Evidence, or data, is the universe of interpreted primary sources, empirical observations, or factual information relevant to a paper’s argument. Analysis is the interpretation of sources. Source use, then, is these two things taken together.
However fascinating an essay’s thesis or compelling its motive, the reader is unlikely to be swayed without valid evidence, proof for the author’s claims, which can come in a variety of forms according to source use, such as in the form of experimental data or quotations gathered from a primary source. Of course, this does not mean that a convincing essay can merely be a collection of claims and supporting evidence. The author must also provide analysis to help the reader interpret the evidence. Ultimately, this analysis links the selected evidence to the author’s claims and then weaves these claims together to support the author’s broader thesis.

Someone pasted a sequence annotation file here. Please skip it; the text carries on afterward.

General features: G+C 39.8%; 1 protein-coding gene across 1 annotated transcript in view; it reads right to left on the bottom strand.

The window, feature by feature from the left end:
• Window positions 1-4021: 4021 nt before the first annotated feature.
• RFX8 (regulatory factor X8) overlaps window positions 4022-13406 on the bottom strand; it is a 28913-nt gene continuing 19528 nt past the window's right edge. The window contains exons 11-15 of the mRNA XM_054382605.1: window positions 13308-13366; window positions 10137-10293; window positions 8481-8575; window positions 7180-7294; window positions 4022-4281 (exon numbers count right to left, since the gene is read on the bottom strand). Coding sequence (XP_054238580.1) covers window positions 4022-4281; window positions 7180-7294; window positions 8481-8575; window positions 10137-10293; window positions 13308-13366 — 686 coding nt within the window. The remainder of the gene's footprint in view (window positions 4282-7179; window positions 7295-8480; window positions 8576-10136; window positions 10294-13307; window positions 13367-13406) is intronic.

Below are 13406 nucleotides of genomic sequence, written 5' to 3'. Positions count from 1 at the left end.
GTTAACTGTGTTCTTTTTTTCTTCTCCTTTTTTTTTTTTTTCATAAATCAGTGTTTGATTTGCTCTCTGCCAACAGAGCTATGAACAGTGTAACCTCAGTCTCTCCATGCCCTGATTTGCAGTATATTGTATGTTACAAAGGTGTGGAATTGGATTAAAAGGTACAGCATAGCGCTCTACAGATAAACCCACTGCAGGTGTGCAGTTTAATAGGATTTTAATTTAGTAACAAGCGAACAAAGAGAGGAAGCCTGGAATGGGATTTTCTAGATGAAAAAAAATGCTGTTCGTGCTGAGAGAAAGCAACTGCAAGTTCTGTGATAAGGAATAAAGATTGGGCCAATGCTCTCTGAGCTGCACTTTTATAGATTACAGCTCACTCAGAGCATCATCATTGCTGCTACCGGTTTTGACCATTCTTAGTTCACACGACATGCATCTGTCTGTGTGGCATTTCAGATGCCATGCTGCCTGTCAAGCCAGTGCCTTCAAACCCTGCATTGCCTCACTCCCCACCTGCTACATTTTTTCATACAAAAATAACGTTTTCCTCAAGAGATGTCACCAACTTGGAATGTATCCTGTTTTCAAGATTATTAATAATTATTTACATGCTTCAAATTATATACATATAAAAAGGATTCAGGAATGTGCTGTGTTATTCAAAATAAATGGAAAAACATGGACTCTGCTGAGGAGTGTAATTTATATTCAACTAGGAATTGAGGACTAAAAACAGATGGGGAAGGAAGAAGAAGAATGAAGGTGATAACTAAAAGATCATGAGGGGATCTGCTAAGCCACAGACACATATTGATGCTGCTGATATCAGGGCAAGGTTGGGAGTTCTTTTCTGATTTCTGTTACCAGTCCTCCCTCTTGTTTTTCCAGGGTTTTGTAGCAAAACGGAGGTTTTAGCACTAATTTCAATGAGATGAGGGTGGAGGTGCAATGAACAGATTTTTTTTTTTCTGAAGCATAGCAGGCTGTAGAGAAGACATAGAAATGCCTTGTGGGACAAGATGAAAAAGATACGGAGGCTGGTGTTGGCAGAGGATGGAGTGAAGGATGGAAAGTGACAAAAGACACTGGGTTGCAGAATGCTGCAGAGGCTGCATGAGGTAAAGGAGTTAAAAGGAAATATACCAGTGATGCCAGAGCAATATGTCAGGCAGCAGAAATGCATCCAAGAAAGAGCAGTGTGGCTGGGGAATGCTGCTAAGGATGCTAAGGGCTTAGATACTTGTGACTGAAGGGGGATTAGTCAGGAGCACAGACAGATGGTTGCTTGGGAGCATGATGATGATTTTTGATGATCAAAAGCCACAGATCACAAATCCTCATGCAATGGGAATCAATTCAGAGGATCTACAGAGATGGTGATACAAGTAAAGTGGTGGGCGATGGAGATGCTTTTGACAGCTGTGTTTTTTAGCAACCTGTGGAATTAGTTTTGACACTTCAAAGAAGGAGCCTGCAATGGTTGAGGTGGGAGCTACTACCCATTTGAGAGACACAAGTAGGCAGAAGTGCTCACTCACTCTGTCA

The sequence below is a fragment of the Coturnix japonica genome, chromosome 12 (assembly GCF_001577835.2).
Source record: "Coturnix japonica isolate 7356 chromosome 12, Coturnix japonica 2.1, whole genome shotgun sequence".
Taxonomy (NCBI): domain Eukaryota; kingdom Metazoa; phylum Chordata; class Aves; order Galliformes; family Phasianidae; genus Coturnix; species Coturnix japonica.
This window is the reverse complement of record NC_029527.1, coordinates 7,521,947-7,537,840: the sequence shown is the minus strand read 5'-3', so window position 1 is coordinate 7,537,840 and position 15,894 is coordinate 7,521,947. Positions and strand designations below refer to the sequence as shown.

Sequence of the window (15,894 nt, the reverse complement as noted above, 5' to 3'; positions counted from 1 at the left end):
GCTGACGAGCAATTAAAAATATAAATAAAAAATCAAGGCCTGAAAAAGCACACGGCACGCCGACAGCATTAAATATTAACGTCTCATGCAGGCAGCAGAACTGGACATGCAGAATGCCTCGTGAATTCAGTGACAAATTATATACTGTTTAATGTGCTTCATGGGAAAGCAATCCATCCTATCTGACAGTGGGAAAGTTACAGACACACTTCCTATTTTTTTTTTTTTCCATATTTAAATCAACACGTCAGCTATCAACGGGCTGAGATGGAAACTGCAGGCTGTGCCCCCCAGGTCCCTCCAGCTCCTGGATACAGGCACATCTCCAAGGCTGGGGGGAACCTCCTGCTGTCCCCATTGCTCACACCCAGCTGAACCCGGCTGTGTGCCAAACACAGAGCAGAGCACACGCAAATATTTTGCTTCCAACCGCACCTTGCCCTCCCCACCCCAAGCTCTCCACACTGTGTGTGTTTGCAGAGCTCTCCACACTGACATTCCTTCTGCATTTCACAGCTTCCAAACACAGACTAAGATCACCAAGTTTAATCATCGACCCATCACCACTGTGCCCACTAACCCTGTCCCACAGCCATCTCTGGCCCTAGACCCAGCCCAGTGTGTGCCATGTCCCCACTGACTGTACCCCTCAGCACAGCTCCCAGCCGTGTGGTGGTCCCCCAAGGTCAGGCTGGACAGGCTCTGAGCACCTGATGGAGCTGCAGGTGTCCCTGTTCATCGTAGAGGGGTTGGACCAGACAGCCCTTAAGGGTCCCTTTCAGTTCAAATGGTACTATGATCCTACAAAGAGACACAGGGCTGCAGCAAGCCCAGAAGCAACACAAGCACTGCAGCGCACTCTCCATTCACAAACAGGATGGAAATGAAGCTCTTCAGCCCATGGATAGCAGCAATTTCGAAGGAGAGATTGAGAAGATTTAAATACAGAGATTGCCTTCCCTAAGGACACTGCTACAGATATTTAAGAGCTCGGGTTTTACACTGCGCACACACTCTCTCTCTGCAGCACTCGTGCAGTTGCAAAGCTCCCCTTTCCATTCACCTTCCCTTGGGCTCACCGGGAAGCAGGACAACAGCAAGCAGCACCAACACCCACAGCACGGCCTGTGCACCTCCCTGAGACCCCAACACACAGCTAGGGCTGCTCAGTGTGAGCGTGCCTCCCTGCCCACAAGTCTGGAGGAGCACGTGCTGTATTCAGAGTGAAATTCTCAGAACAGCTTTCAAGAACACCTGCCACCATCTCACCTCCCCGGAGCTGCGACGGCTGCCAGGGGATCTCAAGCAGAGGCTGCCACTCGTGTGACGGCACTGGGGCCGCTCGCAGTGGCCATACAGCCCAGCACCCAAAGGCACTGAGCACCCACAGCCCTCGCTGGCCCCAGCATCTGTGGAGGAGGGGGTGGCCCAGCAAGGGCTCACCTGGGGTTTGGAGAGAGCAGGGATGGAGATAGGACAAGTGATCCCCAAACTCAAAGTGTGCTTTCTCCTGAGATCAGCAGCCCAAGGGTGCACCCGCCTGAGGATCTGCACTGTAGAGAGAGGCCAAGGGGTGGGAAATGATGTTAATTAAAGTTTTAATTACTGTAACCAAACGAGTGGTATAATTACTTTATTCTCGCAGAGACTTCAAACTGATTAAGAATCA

In the following excerpts, we see how evidence and analysis must work together to help the author first convince the reader that the individual claims in the essay are valid, and then show the reader that these claims can be brought together to justify the argument as a whole.